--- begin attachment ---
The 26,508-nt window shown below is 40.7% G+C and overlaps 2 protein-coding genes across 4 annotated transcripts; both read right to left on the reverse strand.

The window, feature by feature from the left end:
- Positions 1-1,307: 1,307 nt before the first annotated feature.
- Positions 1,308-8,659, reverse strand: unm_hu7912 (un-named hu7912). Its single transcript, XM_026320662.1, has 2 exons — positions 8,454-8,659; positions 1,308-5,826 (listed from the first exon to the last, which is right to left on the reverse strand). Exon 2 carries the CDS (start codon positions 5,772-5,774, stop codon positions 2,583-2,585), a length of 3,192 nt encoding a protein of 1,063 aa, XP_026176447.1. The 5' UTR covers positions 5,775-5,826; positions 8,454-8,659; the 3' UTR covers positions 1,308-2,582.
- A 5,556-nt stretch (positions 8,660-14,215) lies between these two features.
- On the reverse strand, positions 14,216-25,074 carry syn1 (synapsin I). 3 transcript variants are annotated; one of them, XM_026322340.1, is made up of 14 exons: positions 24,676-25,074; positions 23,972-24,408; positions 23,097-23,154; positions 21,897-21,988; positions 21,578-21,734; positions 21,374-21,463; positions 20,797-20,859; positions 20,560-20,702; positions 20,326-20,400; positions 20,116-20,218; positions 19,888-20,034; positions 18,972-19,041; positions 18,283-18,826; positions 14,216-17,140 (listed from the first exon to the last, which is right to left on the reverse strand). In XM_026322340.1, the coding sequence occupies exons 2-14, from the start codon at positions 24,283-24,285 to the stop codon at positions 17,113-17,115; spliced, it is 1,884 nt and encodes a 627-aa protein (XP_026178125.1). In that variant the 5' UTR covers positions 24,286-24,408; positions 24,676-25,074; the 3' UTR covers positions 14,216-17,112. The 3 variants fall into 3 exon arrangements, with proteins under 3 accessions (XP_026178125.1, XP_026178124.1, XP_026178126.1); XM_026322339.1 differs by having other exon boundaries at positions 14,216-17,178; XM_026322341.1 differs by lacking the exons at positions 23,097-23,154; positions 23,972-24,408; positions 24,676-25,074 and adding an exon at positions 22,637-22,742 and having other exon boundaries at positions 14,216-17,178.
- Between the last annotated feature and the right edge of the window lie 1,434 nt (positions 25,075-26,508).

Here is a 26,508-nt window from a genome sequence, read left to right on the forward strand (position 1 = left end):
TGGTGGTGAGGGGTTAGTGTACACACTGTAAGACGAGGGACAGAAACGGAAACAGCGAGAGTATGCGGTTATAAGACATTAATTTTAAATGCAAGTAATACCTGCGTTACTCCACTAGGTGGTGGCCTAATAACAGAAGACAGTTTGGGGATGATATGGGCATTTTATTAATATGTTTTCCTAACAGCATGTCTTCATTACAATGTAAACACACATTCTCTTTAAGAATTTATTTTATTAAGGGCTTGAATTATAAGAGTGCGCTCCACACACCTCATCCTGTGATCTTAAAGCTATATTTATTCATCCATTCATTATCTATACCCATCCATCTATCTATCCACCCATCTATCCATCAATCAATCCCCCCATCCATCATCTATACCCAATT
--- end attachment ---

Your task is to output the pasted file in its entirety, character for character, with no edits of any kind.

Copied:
The 26,508-nt window shown below is 40.7% G+C and overlaps 2 protein-coding genes across 4 annotated transcripts; both read right to left on the reverse strand.

The window, feature by feature from the left end:
- Positions 1-1,307: 1,307 nt before the first annotated feature.
- Positions 1,308-8,659, reverse strand: unm_hu7912 (un-named hu7912). Its single transcript, XM_026320662.1, has 2 exons — positions 8,454-8,659; positions 1,308-5,826 (listed from the first exon to the last, which is right to left on the reverse strand). Exon 2 carries the CDS (start codon positions 5,772-5,774, stop codon positions 2,583-2,585), a length of 3,192 nt encoding a protein of 1,063 aa, XP_026176447.1. The 5' UTR covers positions 5,775-5,826; positions 8,454-8,659; the 3' UTR covers positions 1,308-2,582.
- A 5,556-nt stretch (positions 8,660-14,215) lies between these two features.
- On the reverse strand, positions 14,216-25,074 carry syn1 (synapsin I). 3 transcript variants are annotated; one of them, XM_026322340.1, is made up of 14 exons: positions 24,676-25,074; positions 23,972-24,408; positions 23,097-23,154; positions 21,897-21,988; positions 21,578-21,734; positions 21,374-21,463; positions 20,797-20,859; positions 20,560-20,702; positions 20,326-20,400; positions 20,116-20,218; positions 19,888-20,034; positions 18,972-19,041; positions 18,283-18,826; positions 14,216-17,140 (listed from the first exon to the last, which is right to left on the reverse strand). In XM_026322340.1, the coding sequence occupies exons 2-14, from the start codon at positions 24,283-24,285 to the stop codon at positions 17,113-17,115; spliced, it is 1,884 nt and encodes a 627-aa protein (XP_026178125.1). In that variant the 5' UTR covers positions 24,286-24,408; positions 24,676-25,074; the 3' UTR covers positions 14,216-17,112. The 3 variants fall into 3 exon arrangements, with proteins under 3 accessions (XP_026178125.1, XP_026178124.1, XP_026178126.1); XM_026322339.1 differs by having other exon boundaries at positions 14,216-17,178; XM_026322341.1 differs by lacking the exons at positions 23,097-23,154; positions 23,972-24,408; positions 24,676-25,074 and adding an exon at positions 22,637-22,742 and having other exon boundaries at positions 14,216-17,178.
- Between the last annotated feature and the right edge of the window lie 1,434 nt (positions 25,075-26,508).

Here is a 26,508-nt window from a genome sequence, read left to right on the forward strand (position 1 = left end):
TGGTGGTGAGGGGTTAGTGTACACACTGTAAGACGAGGGACAGAAACGGAAACAGCGAGAGTATGCGGTTATAAGACATTAATTTTAAATGCAAGTAATACCTGCGTTACTCCACTAGGTGGTGGCCTAATAACAGAAGACAGTTTGGGGATGATATGGGCATTTTATTAATATGTTTTCCTAACAGCATGTCTTCATTACAATGTAAACACACATTCTCTTTAAGAATTTATTTTATTAAGGGCTTGAATTATAAGAGTGCGCTCCACACACCTCATCCTGTGATCTTAAAGCTATATTTATTCATCCATTCATTATCTATACCCATCCATCTATCTATCCACCCATCTATCCATCAATCAATCCCCCCATCCATCATCTATACCCAATT